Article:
Sunday, July 21, 2013

School Garden

School Garden in Sweden
"Give the children an opportunity to make a garden.  Let them grow what they will.  It matters less that they grow good plants than that they try for themselves."  --Liberty Hyde Bailey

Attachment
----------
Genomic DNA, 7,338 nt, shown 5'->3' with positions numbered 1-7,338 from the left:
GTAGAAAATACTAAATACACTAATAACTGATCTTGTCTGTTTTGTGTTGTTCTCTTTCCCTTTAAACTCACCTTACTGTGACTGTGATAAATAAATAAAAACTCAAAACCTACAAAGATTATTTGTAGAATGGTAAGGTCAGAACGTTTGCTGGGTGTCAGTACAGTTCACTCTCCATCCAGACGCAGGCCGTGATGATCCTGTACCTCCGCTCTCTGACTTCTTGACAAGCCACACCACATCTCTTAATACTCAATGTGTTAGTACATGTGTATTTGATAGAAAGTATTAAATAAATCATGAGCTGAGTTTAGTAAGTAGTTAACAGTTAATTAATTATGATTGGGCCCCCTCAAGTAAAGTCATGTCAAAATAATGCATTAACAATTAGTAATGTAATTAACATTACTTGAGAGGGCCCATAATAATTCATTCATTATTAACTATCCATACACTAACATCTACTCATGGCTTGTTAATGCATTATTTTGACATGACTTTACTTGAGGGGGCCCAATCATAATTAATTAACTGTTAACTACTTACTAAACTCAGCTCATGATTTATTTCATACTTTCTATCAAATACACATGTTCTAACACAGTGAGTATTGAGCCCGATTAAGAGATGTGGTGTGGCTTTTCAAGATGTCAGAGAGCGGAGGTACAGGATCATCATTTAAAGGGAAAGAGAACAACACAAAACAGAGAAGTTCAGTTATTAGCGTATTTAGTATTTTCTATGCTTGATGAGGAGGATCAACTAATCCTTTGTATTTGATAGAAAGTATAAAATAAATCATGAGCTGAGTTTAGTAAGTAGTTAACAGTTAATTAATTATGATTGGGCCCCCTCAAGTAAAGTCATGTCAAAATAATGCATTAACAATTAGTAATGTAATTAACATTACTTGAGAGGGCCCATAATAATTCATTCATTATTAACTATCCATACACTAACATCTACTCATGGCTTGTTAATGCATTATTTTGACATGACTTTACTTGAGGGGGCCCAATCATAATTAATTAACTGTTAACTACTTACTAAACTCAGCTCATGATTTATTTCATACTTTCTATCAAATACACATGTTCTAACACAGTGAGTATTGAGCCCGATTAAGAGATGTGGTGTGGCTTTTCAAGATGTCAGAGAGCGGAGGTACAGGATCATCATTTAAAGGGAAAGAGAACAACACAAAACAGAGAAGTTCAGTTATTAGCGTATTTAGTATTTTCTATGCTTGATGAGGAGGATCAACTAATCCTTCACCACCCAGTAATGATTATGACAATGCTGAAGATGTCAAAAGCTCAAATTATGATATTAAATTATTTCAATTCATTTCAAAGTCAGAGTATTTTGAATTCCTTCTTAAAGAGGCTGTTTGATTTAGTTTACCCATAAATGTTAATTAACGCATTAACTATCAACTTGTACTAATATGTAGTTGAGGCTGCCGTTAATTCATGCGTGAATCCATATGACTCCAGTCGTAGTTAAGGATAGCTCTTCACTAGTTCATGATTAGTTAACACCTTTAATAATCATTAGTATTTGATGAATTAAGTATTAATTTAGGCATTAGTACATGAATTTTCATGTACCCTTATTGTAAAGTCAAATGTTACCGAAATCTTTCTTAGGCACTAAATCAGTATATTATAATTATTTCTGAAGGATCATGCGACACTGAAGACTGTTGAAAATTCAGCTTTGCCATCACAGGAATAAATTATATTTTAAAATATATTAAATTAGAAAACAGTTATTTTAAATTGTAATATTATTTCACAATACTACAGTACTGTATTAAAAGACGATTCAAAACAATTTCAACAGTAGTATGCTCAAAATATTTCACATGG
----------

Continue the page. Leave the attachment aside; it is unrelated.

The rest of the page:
This summer I had the opportunity to spend a couple of weeks in Norway and Sweden.  I can't begin to describe the beautiful gardens, waterways and mountains, or the amazing architecture and history, of these northern countries.  My husband Bob's roots are in Sweden and mine are in Norway.  Although neither of us have traveled to Scandinavia, we both felt as if we were strangely home in these very foreign countries.  As we were touring a church one day, I walked the perimeter of the cemetery.  All the cemeteries were well manicured and filled with flowers.  This particular grounds was lined by an ornate iron fence covered with vines and various flowers.  I noticed a gate and peered through.  On the other side of the gate was this amazing garden.  There was an older couple sitting on one of several benches.  They smiled and waved, so I walked into this flowering wonderland.  The woman began talking to me excitedly in Swedish.  I was immediately transported to my childhood, when my grandparents (on both sides of my family) would hold long conversations in Norwegian just so that I would not understand, planning some surprise or punishment with seemingly great delight.  This couple spoke no English and I clearly did not understand their Swedish.  Finally, the woman pointed to the above sign and then across the street to a building.  I realized at once what I had stumbled into; a school garden!  What a magical moment!  It was as if I was meant to find this amazing plot of land near this obscure cemetery in Sweden.  We are not alone in our pursuits to bring children and gardens together.  And on that day, I was reminded of how amazingly similar the teaching of children and the passing on of beauty is in this world that we all call home.  The following photos are all taken in this "Skoltradgarden."